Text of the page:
Go West Old Men: A Travel Memoir. Part 16

Zion National Park

We’re march­ing to Zion,
Beautiful, beau­ti­ful Zion;
We’re march­ing up­ward to Zion,
The beau­ti­ful city of God.

Isaac Watts

I think the last time I sang that song I was actually marching to Zion. Well, we were riding a bus on our way into Jerusalem.

This is Part 16 of the story, follow these links to see Part 1Part 2Part 3Part 4Part 5, Part 6, Part 7, Part 8, Part 9, Part 10, Part 11, Part 12, Part 13, Part 14, Part 15

As majestic as it was at Tuweep, we could only stay two nights. The realization was setting in. We were beginning our journey home.

We packed up in Tuweep and off-roaded ourselves back to the main road. We had already adjusted our schedule somewhat, details don’t matter.

All along the way as I posted our journey on Instagram and Facebook friends would say “you have to go here” or “don’t miss there.” We had a schedule and we could only make so many deviations. But crossing one challenging hike off the list we decided to head just slightly northwest and visit Zion National Park.

Getting out of Tuweep and back to the main roads in that direction required crossing over Mt. Trumbull
Mount Trumbull lies north of Grand Canyon National Park. There’s plenty of history here and we stopped to view just a bit of it at Mt. Trumbull Schoolhouse. Since the time it was built in the early 1900s the schoolhouse also served as a church, dancehall, and town meeting venue. Destroyed by fire in 2000. A coalition of the public, descendants, and he Bureau of Land Management rebuilt the building and it serves as a mini museum. Inside are historic artifacts and photographs.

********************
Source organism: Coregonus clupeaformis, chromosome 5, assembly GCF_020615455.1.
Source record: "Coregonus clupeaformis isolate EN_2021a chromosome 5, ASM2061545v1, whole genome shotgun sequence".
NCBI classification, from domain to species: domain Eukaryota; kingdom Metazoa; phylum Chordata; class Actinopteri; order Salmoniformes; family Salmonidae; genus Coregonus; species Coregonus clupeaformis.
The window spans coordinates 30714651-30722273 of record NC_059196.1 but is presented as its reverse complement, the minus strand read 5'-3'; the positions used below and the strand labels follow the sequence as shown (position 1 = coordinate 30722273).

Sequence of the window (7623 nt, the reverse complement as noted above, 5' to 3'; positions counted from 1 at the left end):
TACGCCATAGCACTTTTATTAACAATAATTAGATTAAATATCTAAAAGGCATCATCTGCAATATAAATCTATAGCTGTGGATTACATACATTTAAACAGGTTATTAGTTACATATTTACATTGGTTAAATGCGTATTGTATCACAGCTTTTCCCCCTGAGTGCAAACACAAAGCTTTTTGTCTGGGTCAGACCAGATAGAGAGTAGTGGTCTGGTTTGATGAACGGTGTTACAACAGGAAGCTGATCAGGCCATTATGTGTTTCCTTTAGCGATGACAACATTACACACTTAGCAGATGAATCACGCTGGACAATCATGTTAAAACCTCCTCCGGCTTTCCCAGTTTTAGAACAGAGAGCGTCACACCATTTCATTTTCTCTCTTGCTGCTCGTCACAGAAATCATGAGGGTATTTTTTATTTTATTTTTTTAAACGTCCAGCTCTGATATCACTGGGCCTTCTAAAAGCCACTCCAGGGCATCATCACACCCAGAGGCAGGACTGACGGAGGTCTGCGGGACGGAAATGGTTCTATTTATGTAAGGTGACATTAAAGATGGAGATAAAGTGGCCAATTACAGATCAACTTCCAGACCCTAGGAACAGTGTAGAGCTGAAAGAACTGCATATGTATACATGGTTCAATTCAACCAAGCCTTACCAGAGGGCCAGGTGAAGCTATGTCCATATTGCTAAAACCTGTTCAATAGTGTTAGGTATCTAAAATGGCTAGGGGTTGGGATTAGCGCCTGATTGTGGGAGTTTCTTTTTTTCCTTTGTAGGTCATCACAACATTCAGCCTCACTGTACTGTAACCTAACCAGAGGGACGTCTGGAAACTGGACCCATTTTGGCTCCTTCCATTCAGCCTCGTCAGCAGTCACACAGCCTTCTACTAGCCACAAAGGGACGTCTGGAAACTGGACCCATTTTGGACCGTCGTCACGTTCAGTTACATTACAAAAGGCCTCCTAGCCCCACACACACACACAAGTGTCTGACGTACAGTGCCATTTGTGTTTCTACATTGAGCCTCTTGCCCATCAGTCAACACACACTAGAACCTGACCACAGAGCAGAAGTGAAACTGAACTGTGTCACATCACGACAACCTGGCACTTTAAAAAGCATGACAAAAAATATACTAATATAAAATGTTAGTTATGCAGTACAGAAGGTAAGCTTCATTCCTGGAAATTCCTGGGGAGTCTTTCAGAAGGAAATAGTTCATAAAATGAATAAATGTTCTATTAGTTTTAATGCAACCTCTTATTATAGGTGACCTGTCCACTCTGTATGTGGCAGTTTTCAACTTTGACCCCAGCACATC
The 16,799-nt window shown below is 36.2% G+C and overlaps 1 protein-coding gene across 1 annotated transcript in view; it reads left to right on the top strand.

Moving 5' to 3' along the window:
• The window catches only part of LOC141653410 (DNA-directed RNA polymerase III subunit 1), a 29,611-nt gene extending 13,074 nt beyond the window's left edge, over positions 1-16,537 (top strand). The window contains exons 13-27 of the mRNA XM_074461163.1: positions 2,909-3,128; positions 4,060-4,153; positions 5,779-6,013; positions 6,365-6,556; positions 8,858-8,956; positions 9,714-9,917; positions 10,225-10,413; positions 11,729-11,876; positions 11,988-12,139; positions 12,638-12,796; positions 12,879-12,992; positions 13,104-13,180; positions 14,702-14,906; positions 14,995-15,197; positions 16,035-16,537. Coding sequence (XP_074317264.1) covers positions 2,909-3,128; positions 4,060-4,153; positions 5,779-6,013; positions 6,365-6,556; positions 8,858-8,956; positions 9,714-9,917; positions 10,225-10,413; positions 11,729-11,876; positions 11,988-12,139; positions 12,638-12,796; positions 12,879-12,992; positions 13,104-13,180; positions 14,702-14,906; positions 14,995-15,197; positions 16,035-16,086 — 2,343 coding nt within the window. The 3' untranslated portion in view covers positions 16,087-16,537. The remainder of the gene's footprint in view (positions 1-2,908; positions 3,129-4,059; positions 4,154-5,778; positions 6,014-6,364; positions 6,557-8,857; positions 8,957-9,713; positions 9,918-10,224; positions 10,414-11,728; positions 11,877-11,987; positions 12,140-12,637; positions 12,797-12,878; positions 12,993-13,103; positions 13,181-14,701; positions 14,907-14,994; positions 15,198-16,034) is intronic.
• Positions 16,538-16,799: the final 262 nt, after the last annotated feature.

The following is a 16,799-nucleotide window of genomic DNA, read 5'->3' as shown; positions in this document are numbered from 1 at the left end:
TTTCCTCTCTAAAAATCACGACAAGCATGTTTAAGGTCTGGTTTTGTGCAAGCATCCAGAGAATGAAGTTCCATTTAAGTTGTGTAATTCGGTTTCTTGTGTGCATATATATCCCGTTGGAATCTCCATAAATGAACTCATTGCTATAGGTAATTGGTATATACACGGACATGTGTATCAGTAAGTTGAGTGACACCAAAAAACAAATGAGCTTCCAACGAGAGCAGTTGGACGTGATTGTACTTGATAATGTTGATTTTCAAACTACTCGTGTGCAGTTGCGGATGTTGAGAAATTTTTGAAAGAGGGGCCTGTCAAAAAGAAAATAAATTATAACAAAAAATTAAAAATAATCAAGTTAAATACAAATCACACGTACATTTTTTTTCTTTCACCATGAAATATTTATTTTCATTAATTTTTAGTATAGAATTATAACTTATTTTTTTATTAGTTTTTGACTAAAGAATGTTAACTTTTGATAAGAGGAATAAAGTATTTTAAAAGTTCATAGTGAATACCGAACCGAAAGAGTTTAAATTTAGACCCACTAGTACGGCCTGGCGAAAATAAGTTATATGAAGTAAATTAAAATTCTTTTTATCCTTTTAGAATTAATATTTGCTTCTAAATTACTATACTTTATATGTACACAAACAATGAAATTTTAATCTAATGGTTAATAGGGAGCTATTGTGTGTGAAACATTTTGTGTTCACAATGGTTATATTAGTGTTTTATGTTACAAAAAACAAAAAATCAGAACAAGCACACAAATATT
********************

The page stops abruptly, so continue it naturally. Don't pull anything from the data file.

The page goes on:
We drove on from the schoolhouse in search of the main roads where we turned toward Zion National Park with towering red cliffs and winding canyons. We only had time to see part of the canyon, so we took the bus toward the starting point for the hike to the Narrows.

We walked along the river to the point where hiking Narrows becomes a little more adventurous.

We didn’t have the equipment to take the hike through the stream to the deepest part of the Narrows. Waterproof shoes and clothes are required because the depth of the stream can reach your shoulders.

Scott did actually venture into the stream. I of course

I walked two miles, uphill in both directions, to get you this picture.

sacrificed that experience to take the picture.

Leaving Zion, we had to make some more decisions. Time wasn’t going to allow the visit to Natural Bridges National Park, so we headed toward Lake Powell and Glen Canyon Dam.

Along the way, I tried to find us a campsite along Lake Powell without luck. Instead we opted a night of “luxury” at a hotel near the dam.

Glen Canyon Dam is the second highest concrete arch dam in the U.S., second only to Hoover Dam. We were too late to experience the visitor’s center, but we got a good view of the dam and the beginnings of Lake Powell.

I for one, did not mind the night in a hotel. A hot shower, a real bed.

Lake Powell

And the best part? Dinner at Denny’s.

It was exquisite. Or at least a warm meal that didn’t come out

Glen Canyon Dam

of a freeze dried bag.

We didn’t talk about. We didn’t have too.

This was the beginning of the journey home.




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